What is Bronchiectasis?


Bronchiectasis is a condition in which the airways of the lungs are damaged causing them to be abnormally stretched and widened. This stretching and widening is caused by mucus that builds up in the airways as they lose their ability to clear mucus. When mucus can’t be cleared properly, it creates an environment which promotes the growth of bacteria. This leads to frequent and serious lung infections. Each infection causes more damage to the airways. Over time, the airways lose their ability to move air in and out of the lungs. This can prevent sufficient oxygen from reaching other vital organs.

Bronchiectasis can develop at any age. It usually begins in childhood, but symptoms may not appear until much later. Bronchiectasis can be the result of a birth defect (alpha 1 antitrypsin deficiency), injury or other diseases, like non tuberculosis mycobacteria, pneumonia and influenza. It can also be caused by a blockage in your airways due to a growth, aspiration or an inhaled foreign object such as a piece of a toy or a nut.

Bronchiectasis can lead to serious health problems, such as respiratory failure (a condition in which not enough oxygen passes from your lungs into your blood), atelectasis (a condition in which one or more areas of your lungs collapse or don’t inflate properly) and heart failure (a condition in which the heart can’t pump enough blood to meet the body’s needs). Other associated conditions are scoliosis and connective tissue disorders.

Signs and Symptoms of Bronchiectasis

The most common signs and symptoms of bronchiectasis are:

  • A daily cough that occurs over months or years
  • Daily production of large amounts of sputum (spit). Sputum, which you cough up and spit out, may contain mucus (a slimy substance), trapped particles, and pus.
  • Wheezing or shortness of breath and chest pain
  • Clubbing of the fingers and toes
  • Abnormal lung sounds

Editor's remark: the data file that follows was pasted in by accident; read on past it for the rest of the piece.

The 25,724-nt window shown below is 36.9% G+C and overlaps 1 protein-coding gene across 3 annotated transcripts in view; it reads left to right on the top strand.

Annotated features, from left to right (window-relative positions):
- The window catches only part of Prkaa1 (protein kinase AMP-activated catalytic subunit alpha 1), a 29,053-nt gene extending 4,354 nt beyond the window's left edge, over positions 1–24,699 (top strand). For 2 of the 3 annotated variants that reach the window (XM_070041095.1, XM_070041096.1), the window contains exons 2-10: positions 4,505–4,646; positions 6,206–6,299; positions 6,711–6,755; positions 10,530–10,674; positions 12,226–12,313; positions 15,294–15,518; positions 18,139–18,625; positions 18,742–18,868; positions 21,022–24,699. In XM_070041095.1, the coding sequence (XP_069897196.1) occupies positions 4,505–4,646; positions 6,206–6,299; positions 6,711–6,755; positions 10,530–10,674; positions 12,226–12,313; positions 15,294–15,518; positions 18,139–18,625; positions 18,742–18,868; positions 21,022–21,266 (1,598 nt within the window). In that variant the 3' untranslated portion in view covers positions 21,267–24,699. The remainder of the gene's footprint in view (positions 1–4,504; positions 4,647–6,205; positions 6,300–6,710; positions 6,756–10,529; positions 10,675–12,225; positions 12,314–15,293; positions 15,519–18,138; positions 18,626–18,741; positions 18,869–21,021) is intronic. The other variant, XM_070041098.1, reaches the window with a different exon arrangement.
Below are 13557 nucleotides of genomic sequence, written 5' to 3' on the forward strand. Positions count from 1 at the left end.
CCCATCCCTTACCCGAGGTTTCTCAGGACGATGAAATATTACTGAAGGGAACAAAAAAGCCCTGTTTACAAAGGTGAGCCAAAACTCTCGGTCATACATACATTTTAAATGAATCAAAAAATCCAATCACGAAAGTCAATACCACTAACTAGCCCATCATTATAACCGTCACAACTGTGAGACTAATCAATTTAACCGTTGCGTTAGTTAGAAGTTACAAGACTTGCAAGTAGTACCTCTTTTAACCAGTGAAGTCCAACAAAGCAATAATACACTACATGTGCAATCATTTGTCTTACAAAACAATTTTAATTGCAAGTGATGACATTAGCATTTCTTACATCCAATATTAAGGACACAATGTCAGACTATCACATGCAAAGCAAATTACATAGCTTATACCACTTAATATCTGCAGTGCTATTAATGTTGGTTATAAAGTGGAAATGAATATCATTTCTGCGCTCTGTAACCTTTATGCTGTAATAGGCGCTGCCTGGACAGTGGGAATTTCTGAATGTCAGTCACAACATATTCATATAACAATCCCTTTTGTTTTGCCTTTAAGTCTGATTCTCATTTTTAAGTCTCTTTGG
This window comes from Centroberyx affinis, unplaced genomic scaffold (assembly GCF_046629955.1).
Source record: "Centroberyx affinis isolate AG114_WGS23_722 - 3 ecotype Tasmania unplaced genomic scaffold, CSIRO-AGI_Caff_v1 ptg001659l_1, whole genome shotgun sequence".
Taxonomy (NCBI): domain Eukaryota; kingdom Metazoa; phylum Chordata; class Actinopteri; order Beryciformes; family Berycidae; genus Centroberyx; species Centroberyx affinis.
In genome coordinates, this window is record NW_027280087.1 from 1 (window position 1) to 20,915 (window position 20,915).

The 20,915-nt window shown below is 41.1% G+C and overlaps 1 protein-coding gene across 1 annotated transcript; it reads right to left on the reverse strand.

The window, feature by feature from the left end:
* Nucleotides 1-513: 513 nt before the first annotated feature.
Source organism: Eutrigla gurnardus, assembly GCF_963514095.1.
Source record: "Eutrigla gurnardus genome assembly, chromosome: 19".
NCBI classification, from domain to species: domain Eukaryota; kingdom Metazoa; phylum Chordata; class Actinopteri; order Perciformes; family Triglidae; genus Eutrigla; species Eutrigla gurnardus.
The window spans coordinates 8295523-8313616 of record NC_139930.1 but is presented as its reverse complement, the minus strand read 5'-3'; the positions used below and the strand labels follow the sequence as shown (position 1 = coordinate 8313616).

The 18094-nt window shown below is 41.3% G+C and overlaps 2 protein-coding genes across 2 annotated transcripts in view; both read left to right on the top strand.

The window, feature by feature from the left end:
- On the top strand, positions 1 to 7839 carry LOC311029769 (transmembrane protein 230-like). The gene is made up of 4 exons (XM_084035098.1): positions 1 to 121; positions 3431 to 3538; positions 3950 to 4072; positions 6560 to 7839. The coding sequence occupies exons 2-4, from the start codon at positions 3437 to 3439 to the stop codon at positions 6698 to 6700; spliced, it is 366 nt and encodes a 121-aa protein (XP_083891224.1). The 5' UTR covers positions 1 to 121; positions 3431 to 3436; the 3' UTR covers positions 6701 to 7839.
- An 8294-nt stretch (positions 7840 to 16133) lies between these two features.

• Over time, cough may produce blood or bloody mucus
  • Fatigue
  • Children may lose weight or not grow at a normal rate

Diagnosis of Bronchiectasis

The following tests are used to diagnose bronchiectasis:

Treatments for Bronchiectasis

There is no cure for Bronchiectasis. However, with proper treatment most people with bronchiectasis can live a normal life. Early diagnosis and treatment of bronchiectasis are important. The sooner your doctor starts treating bronchiectasis and any underlying conditions, the better your chances of preventing further lung damage.

  • Antibiotics for infections
  • Bronchodilator medicines to open airways
  • Mucus-thinning medicines
  • Expectorants to help cough up mucus
  • Physical therapy techniques to help clear mucus
  • Oxygen therapy (if the disease is widespread)
  • Surgery (if the disease is only in one part of the lung or if there is a lot of bleeding)

TPIRC responds to the current Bronchiectasis Landscape

  • Typical late diagnosis after “recurrent pneumonia”
  • Late recognition of severe bacterial and non-bacterial components which leads to repeat hospitalizations and anatomic destruction
  • Late misdiagnosis – lack of pattern recognition resulting in lung scarring, structural lung disease, and early death

TPIRC provides a Bronchiectasis Clinical Center in the United States

  • Currently no bronchiectasis clinical center exists in the United States
  • TPIRC provides physician evaluation, patient education and treatment
  • TPIRC is a clinical hub for bronchiectasis to southern California
  • TPIRC collaborates with Long Beach Memorial Hospital for hospital procedures, respiratory equipment, and rehabilitation
  • TPIRC will incorporate west coast clinical trials for advanced forms of treatment as few exist

TPIRC’s Novel Treatment Approaches include:

  • Redefine the use of antibiotics in this condition
  • Redefine airway clearance
  • Target immune system modification
  • Target pathogen clearance
  • Target pulmonary rehabilitation
  • Target bronchoscopy intervention
  • Target tissue healing and regeneration to avoid long term injury
  • Focus on additional diagnostics, genetics, and epigenetics

TPIRC’s Patient Resource Initiatives

      • Pulmonary Rehabilitation
      • Protocol of Care
      • Medical Equipment Coordination
      • Clinical Trials
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